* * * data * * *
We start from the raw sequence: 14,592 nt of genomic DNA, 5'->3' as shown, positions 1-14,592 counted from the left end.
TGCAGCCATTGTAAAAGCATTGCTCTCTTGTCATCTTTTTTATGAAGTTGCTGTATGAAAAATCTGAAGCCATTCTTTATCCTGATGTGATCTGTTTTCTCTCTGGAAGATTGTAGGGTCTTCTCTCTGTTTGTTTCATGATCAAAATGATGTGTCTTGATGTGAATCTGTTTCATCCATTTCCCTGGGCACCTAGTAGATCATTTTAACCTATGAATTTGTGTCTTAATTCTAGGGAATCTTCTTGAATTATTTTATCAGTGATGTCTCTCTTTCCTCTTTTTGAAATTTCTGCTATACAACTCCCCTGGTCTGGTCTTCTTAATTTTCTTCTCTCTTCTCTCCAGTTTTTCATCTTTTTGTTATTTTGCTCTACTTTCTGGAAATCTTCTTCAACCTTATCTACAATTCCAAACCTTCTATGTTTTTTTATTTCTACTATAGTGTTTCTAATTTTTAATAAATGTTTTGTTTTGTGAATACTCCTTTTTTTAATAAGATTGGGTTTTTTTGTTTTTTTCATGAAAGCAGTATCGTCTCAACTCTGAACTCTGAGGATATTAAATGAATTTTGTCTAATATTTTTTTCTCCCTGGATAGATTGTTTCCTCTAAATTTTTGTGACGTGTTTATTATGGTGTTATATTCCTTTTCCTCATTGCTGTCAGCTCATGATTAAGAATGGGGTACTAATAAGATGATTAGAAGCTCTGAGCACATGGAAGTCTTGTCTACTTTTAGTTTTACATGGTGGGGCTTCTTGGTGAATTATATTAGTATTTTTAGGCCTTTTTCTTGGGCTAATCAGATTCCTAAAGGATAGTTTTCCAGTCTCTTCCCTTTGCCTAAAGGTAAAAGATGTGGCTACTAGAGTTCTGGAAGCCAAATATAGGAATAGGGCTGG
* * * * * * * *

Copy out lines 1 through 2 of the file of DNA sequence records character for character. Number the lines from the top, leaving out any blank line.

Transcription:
We start from the raw sequence: 14,592 nt of genomic DNA, 5'->3' as shown, positions 1-14,592 counted from the left end.
TGCAGCCATTGTAAAAGCATTGCTCTCTTGTCATCTTTTTTATGAAGTTGCTGTATGAAAAATCTGAAGCCATTCTTTATCCTGATGTGATCTGTTTTCTCTCTGGAAGATTGTAGGGTCTTCTCTCTGTTTGTTTCATGATCAAAATGATGTGTCTTGATGTGAATCTGTTTCATCCATTTCCCTGGGCACCTAGTAGATCATTTTAACCTATGAATTTGTGTCTTAATTCTAGGGAATCTTCTTGAATTATTTTATCAGTGATGTCTCTCTTTCCTCTTTTTGAAATTTCTGCTATACAACTCCCCTGGTCTGGTCTTCTTAATTTTCTTCTCTCTTCTCTCCAGTTTTTCATCTTTTTGTTATTTTGCTCTACTTTCTGGAAATCTTCTTCAACCTTATCTACAATTCCAAACCTTCTATGTTTTTTTATTTCTACTATAGTGTTTCTAATTTTTAATAAATGTTTTGTTTTGTGAATACTCCTTTTTTTAATAAGATTGGGTTTTTTTGTTTTTTTCATGAAAGCAGTATCGTCTCAACTCTGAACTCTGAGGATATTAAATGAATTTTGTCTAATATTTTTTTCTCCCTGGATAGATTGTTTCCTCTAAATTTTTGTGACGTGTTTATTATGGTGTTATATTCCTTTTCCTCATTGCTGTCAGCTCATGATTAAGAATGGGGTACTAATAAGATGATTAGAAGCTCTGAGCACATGGAAGTCTTGTCTACTTTTAGTTTTACATGGTGGGGCTTCTTGGTGAATTATATTAGTATTTTTAGGCCTTTTTCTTGGGCTAATCAGATTCCTAAAGGATAGTTTTCCAGTCTCTTCCCTTTGCCTAAAGGTAAAAGATGTGGCTACTAGAGTTCTGGAAGCCAAATATAGGAATAGGGCTGG